The common law doctrine of frustration may be available where an APS does not include a force majeure clause, but the buyer is nevertheless hoping to retract their agreement to purchase. Frustration occurs when a situation has arisen for which the parties made no provision in the contract and performance of the contract becomes “a thing radically different from that which was undertaken by the contract”. Like with force majeure, the fact that an obligation has become more onerous or more expensive does not constitute frustration. In one 2017 case, for example, a new tax was introduced between the signing of the APS and the closing date which resulted in an increase in transfer tax from $58,040 to $458,240. The buyer’s argument that the increase frustrated the contract was rejected. In another 2019 case, a new tax affected the buyer’s ability to sell her own property and thus obtain the necessary funds for the purchase. The buyer’s argument that the contract was frustrated by her inability to obtain financing was similarly rejected.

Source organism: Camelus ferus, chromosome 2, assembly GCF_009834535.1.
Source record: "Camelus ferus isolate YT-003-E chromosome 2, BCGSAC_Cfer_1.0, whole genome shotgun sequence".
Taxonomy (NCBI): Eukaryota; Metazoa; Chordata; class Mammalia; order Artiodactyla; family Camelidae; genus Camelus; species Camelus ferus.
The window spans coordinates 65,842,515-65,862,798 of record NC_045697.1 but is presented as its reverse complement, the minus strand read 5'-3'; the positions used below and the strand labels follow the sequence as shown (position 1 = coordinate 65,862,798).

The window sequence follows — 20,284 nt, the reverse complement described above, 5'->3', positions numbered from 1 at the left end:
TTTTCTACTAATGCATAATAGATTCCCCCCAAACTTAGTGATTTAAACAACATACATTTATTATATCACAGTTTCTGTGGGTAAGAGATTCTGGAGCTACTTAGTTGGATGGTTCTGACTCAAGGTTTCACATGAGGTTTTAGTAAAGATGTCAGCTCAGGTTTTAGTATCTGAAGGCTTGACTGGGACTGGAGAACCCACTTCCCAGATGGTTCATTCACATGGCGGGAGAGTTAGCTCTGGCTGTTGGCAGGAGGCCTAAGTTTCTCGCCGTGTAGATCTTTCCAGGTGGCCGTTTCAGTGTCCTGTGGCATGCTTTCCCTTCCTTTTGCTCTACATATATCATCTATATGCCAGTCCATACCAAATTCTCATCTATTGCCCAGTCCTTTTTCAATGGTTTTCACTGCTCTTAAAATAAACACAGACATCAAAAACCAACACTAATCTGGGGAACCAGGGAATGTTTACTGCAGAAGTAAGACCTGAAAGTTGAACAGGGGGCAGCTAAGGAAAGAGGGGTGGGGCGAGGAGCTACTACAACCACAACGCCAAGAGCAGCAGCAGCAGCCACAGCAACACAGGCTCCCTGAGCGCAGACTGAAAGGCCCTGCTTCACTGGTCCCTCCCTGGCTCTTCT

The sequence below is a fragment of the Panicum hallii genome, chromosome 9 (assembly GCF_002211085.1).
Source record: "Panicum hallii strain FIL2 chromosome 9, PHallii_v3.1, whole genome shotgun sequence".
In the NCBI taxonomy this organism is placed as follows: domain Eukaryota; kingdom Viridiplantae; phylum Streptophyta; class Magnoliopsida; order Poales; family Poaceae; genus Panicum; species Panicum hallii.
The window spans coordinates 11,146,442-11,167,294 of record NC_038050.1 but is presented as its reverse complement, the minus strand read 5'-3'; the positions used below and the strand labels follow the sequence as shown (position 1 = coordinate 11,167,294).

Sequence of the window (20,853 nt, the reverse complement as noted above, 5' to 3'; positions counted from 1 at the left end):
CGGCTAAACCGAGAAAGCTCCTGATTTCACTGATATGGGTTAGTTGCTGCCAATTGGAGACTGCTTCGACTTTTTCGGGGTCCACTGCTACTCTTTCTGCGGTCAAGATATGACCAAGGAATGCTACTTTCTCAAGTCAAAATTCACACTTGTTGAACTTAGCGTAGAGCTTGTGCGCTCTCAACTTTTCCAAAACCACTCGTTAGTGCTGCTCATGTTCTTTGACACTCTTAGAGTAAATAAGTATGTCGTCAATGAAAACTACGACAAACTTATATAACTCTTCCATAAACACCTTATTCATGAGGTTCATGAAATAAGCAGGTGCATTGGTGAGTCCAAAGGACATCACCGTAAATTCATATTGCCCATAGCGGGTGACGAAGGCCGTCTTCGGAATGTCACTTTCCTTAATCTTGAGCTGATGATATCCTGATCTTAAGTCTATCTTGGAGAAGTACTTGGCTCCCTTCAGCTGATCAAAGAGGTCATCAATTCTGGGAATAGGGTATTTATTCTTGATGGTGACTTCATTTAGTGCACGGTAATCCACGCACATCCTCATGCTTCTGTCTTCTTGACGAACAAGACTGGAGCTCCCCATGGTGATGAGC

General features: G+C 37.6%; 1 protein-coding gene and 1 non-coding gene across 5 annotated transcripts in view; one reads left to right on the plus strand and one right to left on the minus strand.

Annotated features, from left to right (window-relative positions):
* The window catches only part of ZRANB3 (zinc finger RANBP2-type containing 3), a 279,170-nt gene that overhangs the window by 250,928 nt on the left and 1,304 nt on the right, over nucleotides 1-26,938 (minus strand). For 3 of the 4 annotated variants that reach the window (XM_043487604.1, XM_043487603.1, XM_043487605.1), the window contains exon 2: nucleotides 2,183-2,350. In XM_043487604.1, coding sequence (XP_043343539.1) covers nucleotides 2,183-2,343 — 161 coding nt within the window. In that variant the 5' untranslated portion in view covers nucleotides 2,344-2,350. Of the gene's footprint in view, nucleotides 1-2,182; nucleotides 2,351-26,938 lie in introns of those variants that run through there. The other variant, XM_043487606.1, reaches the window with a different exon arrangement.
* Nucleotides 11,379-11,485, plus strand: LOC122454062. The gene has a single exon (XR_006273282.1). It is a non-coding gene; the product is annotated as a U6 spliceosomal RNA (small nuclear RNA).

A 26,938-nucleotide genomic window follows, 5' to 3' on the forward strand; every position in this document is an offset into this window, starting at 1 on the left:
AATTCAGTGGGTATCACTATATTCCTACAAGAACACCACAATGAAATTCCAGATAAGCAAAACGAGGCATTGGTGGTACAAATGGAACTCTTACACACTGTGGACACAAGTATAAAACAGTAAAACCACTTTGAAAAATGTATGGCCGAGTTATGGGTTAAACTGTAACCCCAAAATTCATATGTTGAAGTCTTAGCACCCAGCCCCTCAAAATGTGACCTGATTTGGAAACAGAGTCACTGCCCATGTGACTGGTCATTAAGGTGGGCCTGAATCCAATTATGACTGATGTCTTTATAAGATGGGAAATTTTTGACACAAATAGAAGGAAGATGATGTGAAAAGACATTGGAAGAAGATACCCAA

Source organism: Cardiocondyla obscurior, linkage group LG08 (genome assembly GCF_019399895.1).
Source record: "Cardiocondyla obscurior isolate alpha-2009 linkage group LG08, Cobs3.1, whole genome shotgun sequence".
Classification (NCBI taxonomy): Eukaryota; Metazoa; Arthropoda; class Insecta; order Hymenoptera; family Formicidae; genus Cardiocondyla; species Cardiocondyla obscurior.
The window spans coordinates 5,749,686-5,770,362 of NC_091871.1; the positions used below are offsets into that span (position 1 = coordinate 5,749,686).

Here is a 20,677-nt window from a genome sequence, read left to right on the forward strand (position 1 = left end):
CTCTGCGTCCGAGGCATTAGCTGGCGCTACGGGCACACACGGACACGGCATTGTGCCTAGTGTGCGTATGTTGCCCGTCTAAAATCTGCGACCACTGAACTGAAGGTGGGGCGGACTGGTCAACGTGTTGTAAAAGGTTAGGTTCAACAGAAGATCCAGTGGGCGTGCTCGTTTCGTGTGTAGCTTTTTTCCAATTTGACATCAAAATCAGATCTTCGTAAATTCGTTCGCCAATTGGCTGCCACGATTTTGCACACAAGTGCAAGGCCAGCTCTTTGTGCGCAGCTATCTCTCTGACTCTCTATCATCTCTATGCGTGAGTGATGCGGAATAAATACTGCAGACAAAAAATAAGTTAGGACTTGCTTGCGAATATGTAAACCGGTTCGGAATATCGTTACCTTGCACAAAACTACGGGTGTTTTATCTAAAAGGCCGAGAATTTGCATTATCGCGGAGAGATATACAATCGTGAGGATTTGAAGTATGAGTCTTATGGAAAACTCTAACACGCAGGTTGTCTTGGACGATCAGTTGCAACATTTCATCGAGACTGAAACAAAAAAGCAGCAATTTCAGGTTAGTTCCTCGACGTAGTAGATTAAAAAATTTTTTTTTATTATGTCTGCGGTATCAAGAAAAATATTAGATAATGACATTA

Force majeure and frustration of contract are not “get out of jail free” cards for terminating an APS, and buyers could owe significant sums to the selling party if they are found in breach. For instance, the seller might be entitled to keep the deposit and sue the buyer for the loss in value of the property upon resale. This can be a costly mistake – the defaulting buyer in the 2019 case above, for example, was ordered to pay the seller over $620,000. The same holds true for a seller who is looking to back out of the transaction.